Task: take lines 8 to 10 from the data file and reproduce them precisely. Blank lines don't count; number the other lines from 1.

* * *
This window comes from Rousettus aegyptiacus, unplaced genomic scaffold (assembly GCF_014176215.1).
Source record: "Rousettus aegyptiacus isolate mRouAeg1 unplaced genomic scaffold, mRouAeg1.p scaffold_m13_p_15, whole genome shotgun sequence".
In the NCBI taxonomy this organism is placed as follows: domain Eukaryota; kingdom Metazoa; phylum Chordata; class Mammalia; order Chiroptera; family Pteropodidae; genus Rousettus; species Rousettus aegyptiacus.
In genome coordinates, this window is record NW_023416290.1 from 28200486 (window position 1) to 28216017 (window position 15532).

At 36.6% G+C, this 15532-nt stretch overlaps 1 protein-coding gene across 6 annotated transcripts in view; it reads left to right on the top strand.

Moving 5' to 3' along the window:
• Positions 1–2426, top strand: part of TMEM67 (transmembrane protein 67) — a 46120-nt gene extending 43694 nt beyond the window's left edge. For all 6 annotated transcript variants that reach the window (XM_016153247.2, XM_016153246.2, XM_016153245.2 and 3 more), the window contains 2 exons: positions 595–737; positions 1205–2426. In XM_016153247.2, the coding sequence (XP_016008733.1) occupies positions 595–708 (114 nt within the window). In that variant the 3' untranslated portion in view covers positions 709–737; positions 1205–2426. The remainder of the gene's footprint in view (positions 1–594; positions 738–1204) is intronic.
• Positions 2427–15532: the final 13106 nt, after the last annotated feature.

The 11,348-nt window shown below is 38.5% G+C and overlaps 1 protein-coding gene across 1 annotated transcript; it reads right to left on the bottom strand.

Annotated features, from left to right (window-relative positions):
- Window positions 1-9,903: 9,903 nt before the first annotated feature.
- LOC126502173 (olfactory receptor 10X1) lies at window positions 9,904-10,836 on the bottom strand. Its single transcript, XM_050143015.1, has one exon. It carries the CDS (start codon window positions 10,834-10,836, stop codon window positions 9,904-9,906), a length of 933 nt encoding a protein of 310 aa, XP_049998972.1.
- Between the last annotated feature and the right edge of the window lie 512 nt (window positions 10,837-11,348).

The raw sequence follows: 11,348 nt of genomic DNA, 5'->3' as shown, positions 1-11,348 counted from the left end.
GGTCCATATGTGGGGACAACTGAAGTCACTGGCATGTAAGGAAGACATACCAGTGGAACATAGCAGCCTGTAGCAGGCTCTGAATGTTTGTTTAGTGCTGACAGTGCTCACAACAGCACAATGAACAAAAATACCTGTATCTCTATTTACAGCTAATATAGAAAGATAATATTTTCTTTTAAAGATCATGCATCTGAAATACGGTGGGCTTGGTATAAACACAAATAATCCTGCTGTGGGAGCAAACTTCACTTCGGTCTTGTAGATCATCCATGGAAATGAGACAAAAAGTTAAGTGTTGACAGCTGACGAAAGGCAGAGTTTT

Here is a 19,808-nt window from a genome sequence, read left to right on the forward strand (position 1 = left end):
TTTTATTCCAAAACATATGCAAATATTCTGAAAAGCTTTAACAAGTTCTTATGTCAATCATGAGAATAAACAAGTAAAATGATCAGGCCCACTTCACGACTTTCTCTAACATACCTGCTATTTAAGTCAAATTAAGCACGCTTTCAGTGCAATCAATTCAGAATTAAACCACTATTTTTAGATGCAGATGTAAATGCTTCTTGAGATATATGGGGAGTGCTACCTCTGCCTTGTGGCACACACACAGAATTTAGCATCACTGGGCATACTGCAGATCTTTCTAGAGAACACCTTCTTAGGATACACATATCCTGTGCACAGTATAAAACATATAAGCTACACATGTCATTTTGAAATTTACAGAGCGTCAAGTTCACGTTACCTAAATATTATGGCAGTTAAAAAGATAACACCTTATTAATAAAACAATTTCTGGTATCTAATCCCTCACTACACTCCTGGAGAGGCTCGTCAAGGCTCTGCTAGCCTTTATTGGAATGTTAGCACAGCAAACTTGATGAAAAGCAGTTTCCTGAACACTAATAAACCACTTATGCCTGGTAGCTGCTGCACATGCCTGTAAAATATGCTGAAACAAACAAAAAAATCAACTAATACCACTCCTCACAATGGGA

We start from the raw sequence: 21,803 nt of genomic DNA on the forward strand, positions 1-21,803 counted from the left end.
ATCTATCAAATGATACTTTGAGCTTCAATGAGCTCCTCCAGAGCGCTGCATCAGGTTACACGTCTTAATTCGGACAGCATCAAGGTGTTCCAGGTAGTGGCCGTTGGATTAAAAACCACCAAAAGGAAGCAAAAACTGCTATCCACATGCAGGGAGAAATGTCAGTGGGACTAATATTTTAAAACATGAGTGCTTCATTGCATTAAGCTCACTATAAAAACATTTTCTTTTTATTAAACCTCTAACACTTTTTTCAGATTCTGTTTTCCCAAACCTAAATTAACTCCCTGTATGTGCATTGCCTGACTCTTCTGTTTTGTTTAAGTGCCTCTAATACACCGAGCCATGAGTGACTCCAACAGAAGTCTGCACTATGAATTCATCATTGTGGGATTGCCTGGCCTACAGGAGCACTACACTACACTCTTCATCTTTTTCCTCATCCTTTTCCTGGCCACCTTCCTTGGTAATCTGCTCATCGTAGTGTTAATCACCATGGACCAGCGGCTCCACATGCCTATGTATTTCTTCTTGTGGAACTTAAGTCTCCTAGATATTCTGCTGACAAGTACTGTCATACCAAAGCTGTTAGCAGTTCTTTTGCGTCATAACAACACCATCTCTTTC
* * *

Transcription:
• Positions 2427–15532: the final 13106 nt, after the last annotated feature.

The 11,348-nt window shown below is 38.5% G+C and overlaps 1 protein-coding gene across 1 annotated transcript; it reads right to left on the bottom strand.

Annotated features, from left to right (window-relative positions):